April 28, 2017

Washington Budget Report: Apr. 12, 2011

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White House Promises Long-Term Deficit Reduction Plan

President Obama on Wednesday will propose a broad plan to reduce significantly deficits in the coming years, according to the White House.

This is a promising indication that the President will become more focused on the most serious long-term fiscal challenges facing the country. Up until now, he seemed to be ignoring many of the solid recommendations that were developed last year by a bipartisan majority of his National Commission on Fiscal Responsibility and Reform.

On Monday Jay Carney, White House press secretary, said Obama would "very clearly lay out his vision for deficit reduction -- the need for it to be balanced; the need for it to be bipartisan; the need for it to address the long-term drivers of our debt and for everyone to share in the burden of bringing our fiscal house into order."

Carney also indicated that Obama’s new plan would contrast sharply with one recently released by House Budget Chairman Paul Ryan.

David Plouffe, a senior White House aide, said on Sunday the president would suggest not just domestic spending cuts but additional government revenue and significant cuts in the Pentagon budget, as his fiscal commission and other bipartisan groups have suggested.

Ryan's Budget Squeeze

Under Paul Ryan’s budget plan, the country’s three big entitlement programs – Social Security, Medicare and Medicaid – would make up a larger share of non-interest federal spending than they would under the budget President Obama proposed earlier this year.

It is not that Ryan’s budget raises spending more for the big entitlement programs, but that he would cut so much from everything else. That’s because he wants to hold federal taxes to no more than 19 percent of the economy -- slightly above the past 40-year average -- while eventually balancing the budget.

This inevitably produces a squeeze. Without higher government revenues than in the past, the federal programs driven by an aging population and rising health care costs will consume more and more of the budget -- even with the large cuts proposed by Ryan.

But it is hard to see how we can remain the dominant world power and make important economic investments if retirement income and health care programs claim two-thirds to three-quarters of all federal dollars.

Shutdown Over 2011 Spending Averted

With a potential government shutdown hours away on Friday, President Obama, Speaker of the House John Boehner and Senate Majority Leader Harry Reid reached a last-minute agreement to continue funding government agencies for the remainder of the fiscal year.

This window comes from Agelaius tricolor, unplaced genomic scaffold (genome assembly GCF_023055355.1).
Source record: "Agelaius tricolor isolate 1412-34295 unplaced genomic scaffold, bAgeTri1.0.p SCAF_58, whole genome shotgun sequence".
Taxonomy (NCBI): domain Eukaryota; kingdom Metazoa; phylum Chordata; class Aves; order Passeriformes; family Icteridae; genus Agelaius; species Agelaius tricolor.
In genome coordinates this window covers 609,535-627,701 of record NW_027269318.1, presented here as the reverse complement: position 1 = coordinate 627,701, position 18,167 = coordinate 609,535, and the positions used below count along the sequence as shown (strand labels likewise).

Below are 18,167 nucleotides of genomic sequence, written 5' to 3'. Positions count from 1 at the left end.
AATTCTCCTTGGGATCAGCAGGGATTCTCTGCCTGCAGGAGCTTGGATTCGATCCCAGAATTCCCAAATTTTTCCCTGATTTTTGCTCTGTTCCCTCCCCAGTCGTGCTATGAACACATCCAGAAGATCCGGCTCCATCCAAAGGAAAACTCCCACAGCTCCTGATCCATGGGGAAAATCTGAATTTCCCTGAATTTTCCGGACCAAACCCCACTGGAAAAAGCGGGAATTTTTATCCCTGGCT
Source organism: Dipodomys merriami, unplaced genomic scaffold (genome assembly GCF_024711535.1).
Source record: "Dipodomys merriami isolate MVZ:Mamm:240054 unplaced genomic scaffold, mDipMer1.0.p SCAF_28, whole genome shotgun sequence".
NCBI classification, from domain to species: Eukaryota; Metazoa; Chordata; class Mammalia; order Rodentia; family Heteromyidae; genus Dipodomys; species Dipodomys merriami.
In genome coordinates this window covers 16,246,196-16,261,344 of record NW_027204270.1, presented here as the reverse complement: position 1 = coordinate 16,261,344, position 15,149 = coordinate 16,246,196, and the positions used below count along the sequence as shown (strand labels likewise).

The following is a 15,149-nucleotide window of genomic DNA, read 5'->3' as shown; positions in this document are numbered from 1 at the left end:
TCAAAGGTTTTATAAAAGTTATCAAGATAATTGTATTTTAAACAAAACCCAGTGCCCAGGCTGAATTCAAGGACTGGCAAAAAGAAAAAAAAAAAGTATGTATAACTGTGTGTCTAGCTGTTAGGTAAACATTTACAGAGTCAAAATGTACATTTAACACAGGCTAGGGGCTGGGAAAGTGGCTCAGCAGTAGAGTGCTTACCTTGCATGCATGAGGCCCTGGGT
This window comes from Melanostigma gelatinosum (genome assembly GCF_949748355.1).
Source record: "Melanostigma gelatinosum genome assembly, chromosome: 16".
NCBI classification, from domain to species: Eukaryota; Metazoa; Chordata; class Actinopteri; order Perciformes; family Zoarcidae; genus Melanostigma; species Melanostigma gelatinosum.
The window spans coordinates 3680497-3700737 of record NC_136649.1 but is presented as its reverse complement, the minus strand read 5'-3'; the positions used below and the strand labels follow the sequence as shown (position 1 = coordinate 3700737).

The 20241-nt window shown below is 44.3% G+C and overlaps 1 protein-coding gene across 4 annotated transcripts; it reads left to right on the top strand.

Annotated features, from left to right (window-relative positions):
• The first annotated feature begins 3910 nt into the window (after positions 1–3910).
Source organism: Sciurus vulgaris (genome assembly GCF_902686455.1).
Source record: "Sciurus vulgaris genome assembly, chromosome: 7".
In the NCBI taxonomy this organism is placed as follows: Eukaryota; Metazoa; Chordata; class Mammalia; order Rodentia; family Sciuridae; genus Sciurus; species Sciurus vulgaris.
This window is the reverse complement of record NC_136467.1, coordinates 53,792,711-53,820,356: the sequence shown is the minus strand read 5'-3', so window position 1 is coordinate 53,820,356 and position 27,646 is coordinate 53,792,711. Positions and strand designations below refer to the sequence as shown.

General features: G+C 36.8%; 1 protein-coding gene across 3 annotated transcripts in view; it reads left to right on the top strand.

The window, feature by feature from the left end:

Under the agreement, Congress will consider a resolution this week to fund government agencies for the rest of Fiscal Year 2011 and cut nearly $40 billion from FY 2010 levels, including $12 billion in cuts that were included in prior continuing resolutions.  According to the House Appropriations Committee, total spending in the bill is $1.049 trillion.

To fund the government until the broader agreement is enacted, Congress passed a new short-term resolution that continues funding through Friday, April 15.

House Committee Approves 2012 Budget Resolution

With a partisan vote of 22-16, the House Budget Committee last week approved Rep. Paul Ryan's proposed 2012 budget resolution and sent it to the House floor. According to the committee, the resolution would reduce deficits for the next 10 years by an additional $1.6 trillion compared to CBO's baseline.

Democrats on the committee offered 20 amendments, most of which were rejected in partisan votes. The committee approved amendments adding non-binding language that expresses support for considering national security spending for deficit reduction and providing additional resources for priorities such as child support enforcement and veterans health care. The full House is scheduled to consider the budget resolution later this week.

Debits & Credits

No Free-Fire Zones: Sen. Al Franken (D-Minn.) correctly argues that in the future, Congress should be expected to figure out how to pay for wars – through spending cuts, tax increases or both -- rather than simply borrowing the money.

Wait, We Didn’t Mean Our Pork: While loudly proclaiming a new era of fiscal austerity, some members of Congress are quietly working to make sure the cuts they supported don’t apply to their own districts.